We went back to the East Side church of Christ in Mid-West City again this morning, and there was a lot of welcoming taking place. I went into the auditorium for the Bible class, and my daughter went back to the young professional’s Bible class. The class was all about the Triumphal Entry of Jesus into Jerusalem the last week before his death when he road into town on a donkey and the people put coats and palm leaves down to welcome him and yelled out, “Hosanna to the son of David!” It was easy, and when the teacher asked questions, I had all the answers because I just taught the same lesson in Korean a few weeks ago. He did say something that made me think, though. He talked about a king, and what it really means to have a king. If you think about through history, in many countries, they thought their king was a god or descended from the gods, and they did whatever they king asked without question. It wasn’t like in America. In many ways, the American system encourages Americans to be rebellious. The countries where the people are still obedient to kings and queens, they are humbler people. In America, they don’t want a king or queen because they don’t want just one person to have all the power. It is difficult for Americans to fathom completely submitting to someone else, but when we become Christians, we completely submit to God.
After Bible class, there was worship service. I have learned lots of songs over the years, and I could sing every one of them without the aid of a song book. I kept thinking about when I was In Korea and wanting to go to a big church where everyone would sing out and my voice wouldn’t be heard so much above the others, but even though the church was big, I wondered if it was the acoustics of the building or if people just weren’t singing out because my voice could still be heard above the others and so could my daughter’s. It was nice listening to a sermon all in English where I didn’t have to struggle to understand. When I was listening to Korean sermons, I understood, but I had to try, and it was a lot of brain work and would wear my brain completely out. It is much easier listening in English.
At the end of the worship service, they did the traditional invitation song again, and two people went forward. One woman had been sick and was still sick. She was having to make lots of decisions about her health that confused her, and she asked for strength and wisdom to be able to make the right decisions for her health. She wanted the church to pray for her. The other one who came forward was a man. He had been raised as a Christian and became a Christian early in his life, but he hadn’t done what he should do. He had begun drinking and become an alcoholic. However, now, he is what is called a recovering alcoholic, and he was trying not to drink anymore and trying to get his life back on track. He came to rededicate himself to God and the church and ask for prayers for strength and forgiveness. If you aren’t accustomed to the invitation song tradition, perhaps you are getting the idea of why people respond to the invitation to come to the front and talk to the church about their problems.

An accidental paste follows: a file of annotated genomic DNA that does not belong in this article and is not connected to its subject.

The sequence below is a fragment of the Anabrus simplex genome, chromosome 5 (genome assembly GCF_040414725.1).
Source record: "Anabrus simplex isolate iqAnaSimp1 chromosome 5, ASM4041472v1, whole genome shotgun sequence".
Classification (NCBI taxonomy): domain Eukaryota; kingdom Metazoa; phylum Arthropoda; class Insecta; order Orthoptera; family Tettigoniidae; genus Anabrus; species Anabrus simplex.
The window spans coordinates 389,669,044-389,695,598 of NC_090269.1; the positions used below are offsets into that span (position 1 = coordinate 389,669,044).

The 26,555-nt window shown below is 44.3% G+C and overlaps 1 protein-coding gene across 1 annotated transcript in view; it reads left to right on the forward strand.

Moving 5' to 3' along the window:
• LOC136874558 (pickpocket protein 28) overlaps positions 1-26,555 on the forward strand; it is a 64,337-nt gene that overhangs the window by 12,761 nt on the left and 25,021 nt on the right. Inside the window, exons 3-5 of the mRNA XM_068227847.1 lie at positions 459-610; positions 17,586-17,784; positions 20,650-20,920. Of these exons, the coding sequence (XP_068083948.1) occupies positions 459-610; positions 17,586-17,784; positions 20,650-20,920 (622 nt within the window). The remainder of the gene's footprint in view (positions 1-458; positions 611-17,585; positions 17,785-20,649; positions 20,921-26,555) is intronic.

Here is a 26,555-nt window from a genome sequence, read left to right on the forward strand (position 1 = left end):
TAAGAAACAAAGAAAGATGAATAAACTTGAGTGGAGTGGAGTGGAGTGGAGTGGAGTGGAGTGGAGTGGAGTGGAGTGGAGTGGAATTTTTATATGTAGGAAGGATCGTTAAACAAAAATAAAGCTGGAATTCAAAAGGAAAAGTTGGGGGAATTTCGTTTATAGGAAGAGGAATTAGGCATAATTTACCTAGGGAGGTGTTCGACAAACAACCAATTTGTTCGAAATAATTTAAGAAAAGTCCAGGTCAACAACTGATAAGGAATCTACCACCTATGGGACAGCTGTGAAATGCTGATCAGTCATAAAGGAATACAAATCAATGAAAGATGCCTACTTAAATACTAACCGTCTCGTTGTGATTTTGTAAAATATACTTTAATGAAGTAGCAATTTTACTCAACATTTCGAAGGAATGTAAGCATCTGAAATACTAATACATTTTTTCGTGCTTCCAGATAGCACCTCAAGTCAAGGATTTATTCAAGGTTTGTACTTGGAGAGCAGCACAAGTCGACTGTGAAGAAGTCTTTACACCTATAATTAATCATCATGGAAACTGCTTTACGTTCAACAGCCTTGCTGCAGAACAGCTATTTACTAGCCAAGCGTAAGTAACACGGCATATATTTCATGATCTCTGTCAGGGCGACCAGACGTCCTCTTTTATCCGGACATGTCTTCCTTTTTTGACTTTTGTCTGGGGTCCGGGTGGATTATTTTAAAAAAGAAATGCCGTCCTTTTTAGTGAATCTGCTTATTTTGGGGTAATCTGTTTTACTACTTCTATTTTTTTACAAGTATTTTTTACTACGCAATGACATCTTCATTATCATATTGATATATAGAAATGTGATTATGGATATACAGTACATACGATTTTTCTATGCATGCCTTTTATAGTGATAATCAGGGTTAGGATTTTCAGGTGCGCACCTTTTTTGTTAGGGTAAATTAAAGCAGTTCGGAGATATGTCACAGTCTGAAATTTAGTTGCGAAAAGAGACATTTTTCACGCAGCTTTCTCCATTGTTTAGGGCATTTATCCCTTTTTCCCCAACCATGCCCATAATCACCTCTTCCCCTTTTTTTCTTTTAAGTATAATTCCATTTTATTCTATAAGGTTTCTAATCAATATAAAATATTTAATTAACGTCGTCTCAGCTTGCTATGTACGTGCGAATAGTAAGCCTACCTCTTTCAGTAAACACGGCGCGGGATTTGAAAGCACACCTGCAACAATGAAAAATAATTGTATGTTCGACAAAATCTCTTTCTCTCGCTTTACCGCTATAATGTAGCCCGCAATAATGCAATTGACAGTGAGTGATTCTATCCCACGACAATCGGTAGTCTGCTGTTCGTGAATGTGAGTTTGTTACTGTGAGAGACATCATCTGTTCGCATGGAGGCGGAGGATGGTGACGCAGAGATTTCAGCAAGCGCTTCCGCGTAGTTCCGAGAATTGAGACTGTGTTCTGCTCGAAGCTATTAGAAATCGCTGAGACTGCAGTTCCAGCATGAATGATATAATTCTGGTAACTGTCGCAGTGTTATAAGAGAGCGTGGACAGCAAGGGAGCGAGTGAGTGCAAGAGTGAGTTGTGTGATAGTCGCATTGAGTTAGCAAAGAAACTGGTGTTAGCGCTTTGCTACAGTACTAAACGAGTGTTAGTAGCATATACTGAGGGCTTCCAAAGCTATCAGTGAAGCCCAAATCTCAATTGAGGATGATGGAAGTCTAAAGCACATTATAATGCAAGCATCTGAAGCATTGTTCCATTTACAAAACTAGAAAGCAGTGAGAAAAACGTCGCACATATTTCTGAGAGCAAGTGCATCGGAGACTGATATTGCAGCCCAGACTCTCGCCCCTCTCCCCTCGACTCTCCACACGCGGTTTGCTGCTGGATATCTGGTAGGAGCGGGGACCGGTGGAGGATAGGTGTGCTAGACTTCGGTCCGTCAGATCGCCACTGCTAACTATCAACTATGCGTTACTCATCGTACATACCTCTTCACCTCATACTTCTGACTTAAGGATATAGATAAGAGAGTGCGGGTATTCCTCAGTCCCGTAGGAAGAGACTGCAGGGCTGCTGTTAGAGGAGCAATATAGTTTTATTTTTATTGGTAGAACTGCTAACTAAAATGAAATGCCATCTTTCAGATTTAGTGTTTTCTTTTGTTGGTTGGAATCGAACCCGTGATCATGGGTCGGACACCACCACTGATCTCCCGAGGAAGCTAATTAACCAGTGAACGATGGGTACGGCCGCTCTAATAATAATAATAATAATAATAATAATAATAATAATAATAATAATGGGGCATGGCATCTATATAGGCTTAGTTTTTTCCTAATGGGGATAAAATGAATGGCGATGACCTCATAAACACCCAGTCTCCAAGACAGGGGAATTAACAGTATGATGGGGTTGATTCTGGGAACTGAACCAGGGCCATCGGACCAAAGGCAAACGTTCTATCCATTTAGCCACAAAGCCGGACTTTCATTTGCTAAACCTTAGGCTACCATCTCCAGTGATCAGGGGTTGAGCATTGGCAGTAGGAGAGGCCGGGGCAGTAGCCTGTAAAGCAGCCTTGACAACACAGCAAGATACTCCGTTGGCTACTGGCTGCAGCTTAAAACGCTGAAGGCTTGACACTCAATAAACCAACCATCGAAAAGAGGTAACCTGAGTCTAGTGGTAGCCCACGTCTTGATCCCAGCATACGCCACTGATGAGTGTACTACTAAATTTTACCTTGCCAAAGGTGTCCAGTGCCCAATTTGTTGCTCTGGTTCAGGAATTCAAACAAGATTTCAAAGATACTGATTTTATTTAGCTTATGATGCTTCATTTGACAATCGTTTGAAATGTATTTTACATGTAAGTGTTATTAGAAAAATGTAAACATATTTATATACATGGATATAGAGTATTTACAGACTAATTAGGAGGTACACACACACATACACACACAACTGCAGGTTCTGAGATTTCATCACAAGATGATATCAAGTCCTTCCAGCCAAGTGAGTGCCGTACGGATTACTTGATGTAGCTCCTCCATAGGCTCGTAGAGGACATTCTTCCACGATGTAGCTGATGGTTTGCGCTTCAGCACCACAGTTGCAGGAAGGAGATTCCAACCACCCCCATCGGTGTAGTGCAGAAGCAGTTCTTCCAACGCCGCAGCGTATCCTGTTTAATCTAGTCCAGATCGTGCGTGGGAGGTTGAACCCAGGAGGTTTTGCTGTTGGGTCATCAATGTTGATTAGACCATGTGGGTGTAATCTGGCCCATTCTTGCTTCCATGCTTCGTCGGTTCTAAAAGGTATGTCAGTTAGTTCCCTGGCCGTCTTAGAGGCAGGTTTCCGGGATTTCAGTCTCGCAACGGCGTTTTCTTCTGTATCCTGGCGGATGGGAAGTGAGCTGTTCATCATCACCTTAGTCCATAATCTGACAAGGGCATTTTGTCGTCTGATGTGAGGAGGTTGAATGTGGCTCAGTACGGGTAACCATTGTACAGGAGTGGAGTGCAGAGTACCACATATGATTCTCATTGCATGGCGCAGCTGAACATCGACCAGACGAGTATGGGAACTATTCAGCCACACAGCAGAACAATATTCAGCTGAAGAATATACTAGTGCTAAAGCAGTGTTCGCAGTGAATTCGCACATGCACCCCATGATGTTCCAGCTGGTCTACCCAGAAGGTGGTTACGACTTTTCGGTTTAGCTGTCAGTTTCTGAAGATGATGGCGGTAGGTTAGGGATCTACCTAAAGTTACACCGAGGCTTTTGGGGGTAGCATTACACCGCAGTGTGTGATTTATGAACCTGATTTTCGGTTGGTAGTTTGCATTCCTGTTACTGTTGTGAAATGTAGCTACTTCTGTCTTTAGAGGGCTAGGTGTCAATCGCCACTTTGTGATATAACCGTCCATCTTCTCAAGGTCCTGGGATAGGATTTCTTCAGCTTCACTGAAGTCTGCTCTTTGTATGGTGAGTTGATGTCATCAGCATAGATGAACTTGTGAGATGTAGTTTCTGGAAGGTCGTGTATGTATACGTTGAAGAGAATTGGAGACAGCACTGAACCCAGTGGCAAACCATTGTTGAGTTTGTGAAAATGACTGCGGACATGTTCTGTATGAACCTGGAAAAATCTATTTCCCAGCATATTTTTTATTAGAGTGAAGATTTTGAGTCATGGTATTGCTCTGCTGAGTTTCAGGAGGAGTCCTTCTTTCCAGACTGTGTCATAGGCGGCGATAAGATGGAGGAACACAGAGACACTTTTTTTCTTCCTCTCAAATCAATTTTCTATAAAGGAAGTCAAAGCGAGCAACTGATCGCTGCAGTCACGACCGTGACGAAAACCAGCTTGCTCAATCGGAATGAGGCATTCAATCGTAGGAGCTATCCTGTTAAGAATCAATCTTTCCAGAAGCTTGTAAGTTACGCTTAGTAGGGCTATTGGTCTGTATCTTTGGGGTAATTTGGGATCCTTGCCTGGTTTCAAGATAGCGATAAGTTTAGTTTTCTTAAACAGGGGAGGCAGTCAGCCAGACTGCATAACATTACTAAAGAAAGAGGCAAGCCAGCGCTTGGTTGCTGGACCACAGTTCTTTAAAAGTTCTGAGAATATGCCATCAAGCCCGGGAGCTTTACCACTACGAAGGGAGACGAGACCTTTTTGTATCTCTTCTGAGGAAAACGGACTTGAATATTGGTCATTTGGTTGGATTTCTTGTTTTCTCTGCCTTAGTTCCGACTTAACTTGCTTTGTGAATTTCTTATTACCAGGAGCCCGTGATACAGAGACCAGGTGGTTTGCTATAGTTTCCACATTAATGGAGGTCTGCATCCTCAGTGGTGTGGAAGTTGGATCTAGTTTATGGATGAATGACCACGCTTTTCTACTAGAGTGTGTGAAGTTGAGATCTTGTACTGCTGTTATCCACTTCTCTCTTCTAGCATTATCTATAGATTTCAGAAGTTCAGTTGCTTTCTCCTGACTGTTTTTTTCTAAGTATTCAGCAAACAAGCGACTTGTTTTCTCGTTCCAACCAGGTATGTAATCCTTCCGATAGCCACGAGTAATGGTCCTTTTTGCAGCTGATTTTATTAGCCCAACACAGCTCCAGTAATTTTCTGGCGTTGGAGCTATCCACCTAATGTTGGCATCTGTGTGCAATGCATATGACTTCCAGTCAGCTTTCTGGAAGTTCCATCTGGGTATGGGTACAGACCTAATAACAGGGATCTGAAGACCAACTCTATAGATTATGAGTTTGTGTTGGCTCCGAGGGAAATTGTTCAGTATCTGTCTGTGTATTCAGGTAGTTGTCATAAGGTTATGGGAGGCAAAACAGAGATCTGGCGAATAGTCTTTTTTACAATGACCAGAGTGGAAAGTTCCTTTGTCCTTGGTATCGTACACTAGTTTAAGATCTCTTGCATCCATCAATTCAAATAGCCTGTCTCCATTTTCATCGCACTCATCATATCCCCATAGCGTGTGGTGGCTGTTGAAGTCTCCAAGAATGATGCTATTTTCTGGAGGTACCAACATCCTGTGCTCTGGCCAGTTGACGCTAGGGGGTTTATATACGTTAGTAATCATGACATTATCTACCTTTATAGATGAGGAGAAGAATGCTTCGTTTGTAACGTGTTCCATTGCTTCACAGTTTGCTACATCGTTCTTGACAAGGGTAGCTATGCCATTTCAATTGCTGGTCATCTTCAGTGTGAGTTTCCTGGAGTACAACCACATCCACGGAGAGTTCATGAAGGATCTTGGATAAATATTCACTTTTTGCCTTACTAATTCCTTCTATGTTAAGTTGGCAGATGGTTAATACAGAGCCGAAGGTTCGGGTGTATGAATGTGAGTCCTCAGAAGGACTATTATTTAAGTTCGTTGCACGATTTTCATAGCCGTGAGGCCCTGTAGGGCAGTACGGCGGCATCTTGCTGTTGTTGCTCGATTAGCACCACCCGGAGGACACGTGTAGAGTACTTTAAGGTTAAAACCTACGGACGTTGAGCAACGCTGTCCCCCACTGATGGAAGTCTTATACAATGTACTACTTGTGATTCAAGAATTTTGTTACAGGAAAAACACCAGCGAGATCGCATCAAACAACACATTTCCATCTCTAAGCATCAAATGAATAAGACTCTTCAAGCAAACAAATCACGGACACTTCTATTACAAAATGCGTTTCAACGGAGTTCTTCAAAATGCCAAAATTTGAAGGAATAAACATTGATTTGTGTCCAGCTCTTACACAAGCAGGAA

After worship, we went to the welcome lunch for visitors and new comers. They had a lot of food laid out to put together a Mexican salad the way you wanted to put it together. They are in the southern part of the U. S., so of course, they had to have sweet iced tea and lemonade to drink with it. They also had lots of nice deserts that just seemed so sweet to my daughter and I. I am beginning to wonder if we are part Korean because Koreans don’t know how to handle a lot of sugar, and we are having a bit of trouble with all the sugar here.
A lady whose grandfather was Romanian came and say by me wanting me to speak to her in Romanian to see if she could understand any of it because she had forgotten all the Romanian her grandfather had taught her. When I spoke, she said it sounded familiar to her, but she couldn’t understand. A guy whose son who had been a missionary in Japan and who had visited Ibaraki, where I was as a student, wanted to talk to us too. I know everywhere he talked about in Japan, but his son was in Ibaraki after me, and is back in the States now in some other town.
David Roper, Cindy Roper Honaker’s dad, got up and told everyone how happy he was to be at the East Side church of Christ. David Roper used to be a missionary in Australia, and Cindy Roper Honaker is a friend of mine. We both went to school at Oklahoma Christian University, and we were in Romania at the same time. I have talked to her on the phone since I have been here, and we plan on getting together to eat, but we haven’t yet.
There was also a lady who had graduated from Choctaw High School, where I graduated from, but she graduated about ten years before I did, and even though some of the names I knew, she was familiar with, she really didn’t know anyone I knew. Everyone tried to make us feel welcomed. It was nice, and my daughter really liked it.